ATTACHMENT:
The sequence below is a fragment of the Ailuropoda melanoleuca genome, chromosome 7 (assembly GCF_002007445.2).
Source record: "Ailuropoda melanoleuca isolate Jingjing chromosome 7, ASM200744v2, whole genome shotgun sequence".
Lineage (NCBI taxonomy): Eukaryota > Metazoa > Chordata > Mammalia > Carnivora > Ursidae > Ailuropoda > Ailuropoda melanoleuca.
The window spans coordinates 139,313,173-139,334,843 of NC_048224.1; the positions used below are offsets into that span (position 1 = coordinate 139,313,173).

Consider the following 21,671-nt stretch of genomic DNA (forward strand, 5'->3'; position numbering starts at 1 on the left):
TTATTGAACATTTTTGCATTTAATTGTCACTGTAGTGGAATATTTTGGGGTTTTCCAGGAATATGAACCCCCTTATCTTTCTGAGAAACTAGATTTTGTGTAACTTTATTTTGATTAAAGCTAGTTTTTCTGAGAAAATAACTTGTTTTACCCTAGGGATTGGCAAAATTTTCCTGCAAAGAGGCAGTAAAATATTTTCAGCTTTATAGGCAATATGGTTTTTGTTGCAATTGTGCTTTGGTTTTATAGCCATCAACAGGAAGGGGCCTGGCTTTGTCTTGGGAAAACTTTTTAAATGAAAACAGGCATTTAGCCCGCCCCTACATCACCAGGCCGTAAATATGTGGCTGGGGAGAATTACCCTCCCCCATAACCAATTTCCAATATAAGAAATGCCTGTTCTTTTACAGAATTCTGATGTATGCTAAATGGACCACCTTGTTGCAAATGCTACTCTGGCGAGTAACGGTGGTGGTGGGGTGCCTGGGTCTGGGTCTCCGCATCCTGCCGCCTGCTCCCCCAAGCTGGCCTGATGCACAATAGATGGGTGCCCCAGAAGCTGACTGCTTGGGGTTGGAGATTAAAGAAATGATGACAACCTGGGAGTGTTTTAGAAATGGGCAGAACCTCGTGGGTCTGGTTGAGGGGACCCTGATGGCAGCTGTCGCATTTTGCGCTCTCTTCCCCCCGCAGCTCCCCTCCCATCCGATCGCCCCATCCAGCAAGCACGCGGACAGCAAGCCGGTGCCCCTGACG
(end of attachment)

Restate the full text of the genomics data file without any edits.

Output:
The sequence below is a fragment of the Ailuropoda melanoleuca genome, chromosome 7 (assembly GCF_002007445.2).
Source record: "Ailuropoda melanoleuca isolate Jingjing chromosome 7, ASM200744v2, whole genome shotgun sequence".
Lineage (NCBI taxonomy): Eukaryota > Metazoa > Chordata > Mammalia > Carnivora > Ursidae > Ailuropoda > Ailuropoda melanoleuca.
The window spans coordinates 139,313,173-139,334,843 of NC_048224.1; the positions used below are offsets into that span (position 1 = coordinate 139,313,173).

Consider the following 21,671-nt stretch of genomic DNA (forward strand, 5'->3'; position numbering starts at 1 on the left):
TTATTGAACATTTTTGCATTTAATTGTCACTGTAGTGGAATATTTTGGGGTTTTCCAGGAATATGAACCCCCTTATCTTTCTGAGAAACTAGATTTTGTGTAACTTTATTTTGATTAAAGCTAGTTTTTCTGAGAAAATAACTTGTTTTACCCTAGGGATTGGCAAAATTTTCCTGCAAAGAGGCAGTAAAATATTTTCAGCTTTATAGGCAATATGGTTTTTGTTGCAATTGTGCTTTGGTTTTATAGCCATCAACAGGAAGGGGCCTGGCTTTGTCTTGGGAAAACTTTTTAAATGAAAACAGGCATTTAGCCCGCCCCTACATCACCAGGCCGTAAATATGTGGCTGGGGAGAATTACCCTCCCCCATAACCAATTTCCAATATAAGAAATGCCTGTTCTTTTACAGAATTCTGATGTATGCTAAATGGACCACCTTGTTGCAAATGCTACTCTGGCGAGTAACGGTGGTGGTGGGGTGCCTGGGTCTGGGTCTCCGCATCCTGCCGCCTGCTCCCCCAAGCTGGCCTGATGCACAATAGATGGGTGCCCCAGAAGCTGACTGCTTGGGGTTGGAGATTAAAGAAATGATGACAACCTGGGAGTGTTTTAGAAATGGGCAGAACCTCGTGGGTCTGGTTGAGGGGACCCTGATGGCAGCTGTCGCATTTTGCGCTCTCTTCCCCCCGCAGCTCCCCTCCCATCCGATCGCCCCATCCAGCAAGCACGCGGACAGCAAGCCGGTGCCCCTGACG